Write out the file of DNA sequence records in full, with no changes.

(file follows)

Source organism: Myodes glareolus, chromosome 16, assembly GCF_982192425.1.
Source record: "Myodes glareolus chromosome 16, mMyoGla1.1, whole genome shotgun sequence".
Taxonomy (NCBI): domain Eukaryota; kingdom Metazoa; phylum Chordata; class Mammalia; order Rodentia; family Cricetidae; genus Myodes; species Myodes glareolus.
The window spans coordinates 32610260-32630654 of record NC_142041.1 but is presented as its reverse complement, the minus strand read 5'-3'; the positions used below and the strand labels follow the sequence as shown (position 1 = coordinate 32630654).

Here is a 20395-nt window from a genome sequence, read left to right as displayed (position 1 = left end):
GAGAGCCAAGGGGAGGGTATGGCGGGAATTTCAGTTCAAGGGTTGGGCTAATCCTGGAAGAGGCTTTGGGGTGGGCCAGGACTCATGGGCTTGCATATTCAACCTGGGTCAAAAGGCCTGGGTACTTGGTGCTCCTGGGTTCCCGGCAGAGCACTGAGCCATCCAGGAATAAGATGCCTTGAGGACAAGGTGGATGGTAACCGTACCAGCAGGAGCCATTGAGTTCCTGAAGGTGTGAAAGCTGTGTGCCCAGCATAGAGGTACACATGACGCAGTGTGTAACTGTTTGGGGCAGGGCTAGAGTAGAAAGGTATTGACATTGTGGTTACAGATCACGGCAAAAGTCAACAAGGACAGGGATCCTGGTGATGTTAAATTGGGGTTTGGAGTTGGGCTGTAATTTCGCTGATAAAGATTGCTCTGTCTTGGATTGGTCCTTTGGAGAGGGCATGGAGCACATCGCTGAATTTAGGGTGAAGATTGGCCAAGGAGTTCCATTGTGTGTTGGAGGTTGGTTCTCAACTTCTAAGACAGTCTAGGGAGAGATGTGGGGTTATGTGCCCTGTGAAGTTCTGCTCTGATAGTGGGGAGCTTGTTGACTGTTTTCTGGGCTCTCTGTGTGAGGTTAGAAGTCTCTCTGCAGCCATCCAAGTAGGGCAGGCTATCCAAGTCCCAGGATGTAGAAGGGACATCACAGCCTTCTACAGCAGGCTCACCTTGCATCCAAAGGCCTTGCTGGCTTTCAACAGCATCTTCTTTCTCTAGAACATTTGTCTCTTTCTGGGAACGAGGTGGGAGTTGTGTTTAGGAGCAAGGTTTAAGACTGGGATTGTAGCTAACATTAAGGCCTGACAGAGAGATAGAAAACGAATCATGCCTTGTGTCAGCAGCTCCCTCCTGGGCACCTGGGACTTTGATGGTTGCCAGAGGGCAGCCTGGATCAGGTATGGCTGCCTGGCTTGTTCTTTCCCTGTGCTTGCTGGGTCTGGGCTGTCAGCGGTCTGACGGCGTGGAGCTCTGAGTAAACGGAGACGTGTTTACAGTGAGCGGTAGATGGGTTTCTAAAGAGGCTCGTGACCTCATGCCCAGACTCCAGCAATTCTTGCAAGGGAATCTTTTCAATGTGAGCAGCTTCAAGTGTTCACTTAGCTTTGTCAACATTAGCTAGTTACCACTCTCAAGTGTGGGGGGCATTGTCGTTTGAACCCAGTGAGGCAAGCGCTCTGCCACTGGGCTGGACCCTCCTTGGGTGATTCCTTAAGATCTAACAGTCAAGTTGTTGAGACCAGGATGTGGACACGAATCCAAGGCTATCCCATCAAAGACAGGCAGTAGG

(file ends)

Source organism: Myodes glareolus, chromosome 16, assembly GCF_982192425.1.
Source record: "Myodes glareolus chromosome 16, mMyoGla1.1, whole genome shotgun sequence".
Taxonomy (NCBI): domain Eukaryota; kingdom Metazoa; phylum Chordata; class Mammalia; order Rodentia; family Cricetidae; genus Myodes; species Myodes glareolus.
The window spans coordinates 32610260-32630654 of record NC_142041.1 but is presented as its reverse complement, the minus strand read 5'-3'; the positions used below and the strand labels follow the sequence as shown (position 1 = coordinate 32630654).

Here is a 20395-nt window from a genome sequence, read left to right as displayed (position 1 = left end):
GAGAGCCAAGGGGAGGGTATGGCGGGAATTTCAGTTCAAGGGTTGGGCTAATCCTGGAAGAGGCTTTGGGGTGGGCCAGGACTCATGGGCTTGCATATTCAACCTGGGTCAAAAGGCCTGGGTACTTGGTGCTCCTGGGTTCCCGGCAGAGCACTGAGCCATCCAGGAATAAGATGCCTTGAGGACAAGGTGGATGGTAACCGTACCAGCAGGAGCCATTGAGTTCCTGAAGGTGTGAAAGCTGTGTGCCCAGCATAGAGGTACACATGACGCAGTGTGTAACTGTTTGGGGCAGGGCTAGAGTAGAAAGGTATTGACATTGTGGTTACAGATCACGGCAAAAGTCAACAAGGACAGGGATCCTGGTGATGTTAAATTGGGGTTTGGAGTTGGGCTGTAATTTCGCTGATAAAGATTGCTCTGTCTTGGATTGGTCCTTTGGAGAGGGCATGGAGCACATCGCTGAATTTAGGGTGAAGATTGGCCAAGGAGTTCCATTGTGTGTTGGAGGTTGGTTCTCAACTTCTAAGACAGTCTAGGGAGAGATGTGGGGTTATGTGCCCTGTGAAGTTCTGCTCTGATAGTGGGGAGCTTGTTGACTGTTTTCTGGGCTCTCTGTGTGAGGTTAGAAGTCTCTCTGCAGCCATCCAAGTAGGGCAGGCTATCCAAGTCCCAGGATGTAGAAGGGACATCACAGCCTTCTACAGCAGGCTCACCTTGCATCCAAAGGCCTTGCTGGCTTTCAACAGCATCTTCTTTCTCTAGAACATTTGTCTCTTTCTGGGAACGAGGTGGGAGTTGTGTTTAGGAGCAAGGTTTAAGACTGGGATTGTAGCTAACATTAAGGCCTGACAGAGAGATAGAAAACGAATCATGCCTTGTGTCAGCAGCTCCCTCCTGGGCACCTGGGACTTTGATGGTTGCCAGAGGGCAGCCTGGATCAGGTATGGCTGCCTGGCTTGTTCTTTCCCTGTGCTTGCTGGGTCTGGGCTGTCAGCGGTCTGACGGCGTGGAGCTCTGAGTAAACGGAGACGTGTTTACAGTGAGCGGTAGATGGGTTTCTAAAGAGGCTCGTGACCTCATGCCCAGACTCCAGCAATTCTTGCAAGGGAATCTTTTCAATGTGAGCAGCTTCAAGTGTTCACTTAGCTTTGTCAACATTAGCTAGTTACCACTCTCAAGTGTGGGGGGCATTGTCGTTTGAACCCAGTGAGGCAAGCGCTCTGCCACTGGGCTGGACCCTCCTTGGGTGATTCCTTAAGATCTAACAGTCAAGTTGTTGAGACCAGGATGTGGACACGAATCCAAGGCTATCCCATCAAAGACAGGCAGTAGG